OPINION: Clarifications on health careHealth care is a very complex and often confusing journey which includes clinical experiences we often fear or don’t understand.
By: Tom Clark, Guest columnist
Health care is a very complex and often confusing journey which includes clinical experiences we often fear or don’t understand. It is made exceedingly more complicated when we factor in the multiple levels of federal and state laws and regulations. This complication factor compounds again when we add in Medicare, Medicaid and insurance mandates, requirements and restrictions.
Even those of us who work in health care and deal with these issues every day struggle to understand the constantly growing and sometimes contradictory rules and regulations. I’ve been in this business for close to 30 years and it is still hard for me to follow and attempt to understand. To borrow a phrase from one of our more recent presidents, “I feel your pain.”
There was a letter to the editor printed in The Daily Republic recently regarding the complexity of Medicare. In the letter the writer stated that “a three day inpatient hospital stay is necessary for Medicare to cover a nursing home stay.” While this statement is somewhat true, there is more to this Medicare requirement, and in true regulatory fashion, that makes it more difficult to understand. Although I am not an expert when it comes to Medicare, let me offer the following clarification on this regulation; it might help provide more complete information for Medicare recipients and their families.
Medicare Part A covers inpatient care in a skilled nursing facility under the following circumstances:
* A patient’s stay must begin within 30 days of an inpatient hospital stay of at least three days and meet Medicare’s acute criteria.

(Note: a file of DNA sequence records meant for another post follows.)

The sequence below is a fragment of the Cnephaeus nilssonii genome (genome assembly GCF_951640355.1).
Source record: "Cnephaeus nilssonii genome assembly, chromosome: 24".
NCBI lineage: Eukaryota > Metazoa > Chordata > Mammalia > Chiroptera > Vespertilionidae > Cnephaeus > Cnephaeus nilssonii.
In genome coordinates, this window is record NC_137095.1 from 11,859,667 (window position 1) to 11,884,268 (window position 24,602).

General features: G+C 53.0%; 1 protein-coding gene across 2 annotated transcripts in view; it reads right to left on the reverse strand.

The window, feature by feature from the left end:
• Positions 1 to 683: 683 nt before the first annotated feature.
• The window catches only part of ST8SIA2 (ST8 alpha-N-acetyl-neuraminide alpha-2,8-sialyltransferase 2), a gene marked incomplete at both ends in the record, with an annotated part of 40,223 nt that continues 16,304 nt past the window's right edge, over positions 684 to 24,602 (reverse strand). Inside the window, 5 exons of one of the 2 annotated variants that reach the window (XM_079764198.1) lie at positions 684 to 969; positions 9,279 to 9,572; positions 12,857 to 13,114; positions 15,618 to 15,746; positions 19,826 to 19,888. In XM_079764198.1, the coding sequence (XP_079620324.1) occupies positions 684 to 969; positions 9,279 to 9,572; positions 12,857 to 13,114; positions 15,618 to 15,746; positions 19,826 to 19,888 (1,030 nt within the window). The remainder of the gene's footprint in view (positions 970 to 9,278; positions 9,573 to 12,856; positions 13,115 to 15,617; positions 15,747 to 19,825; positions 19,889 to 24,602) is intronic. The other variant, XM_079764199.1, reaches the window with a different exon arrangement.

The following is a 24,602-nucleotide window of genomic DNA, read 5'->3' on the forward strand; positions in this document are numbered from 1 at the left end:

* The patient must need, and have a physician’s prescription for, daily skilled nursing care or physical rehabilitation.
* Care must be given in a Medicare-certified skilled nursing or rehabilitation facility.
* Coverage lasts only while the patient’s condition is improving. Once the patient’s condition has stabilized, Medicare Part A will no longer cover inpatient care.
This community is blessed to have, in my humble opinion, the best staff in the country working at Avera Queen of Peace. Their efforts have resulted in national recognition as being a top performing hospital in the country in many areas. We work every day to keep current and understand these rules and regulations. As your local health care resource, we are available to help you navigate these waters as best we can.
There is also a multitude of material available online and I am including the links for your convenience. This information can be found at:
http://www.caring.com/medicare_information/medicare-coverage-of-nursing-facility-care, or http://www.medicare.gov/publications.
We hope you find this information helpful. It is a pleasure and honor for all of us at Avera Queen of Peace Hospital to care for you and your families, and we take the obligation that goes with that very seriously.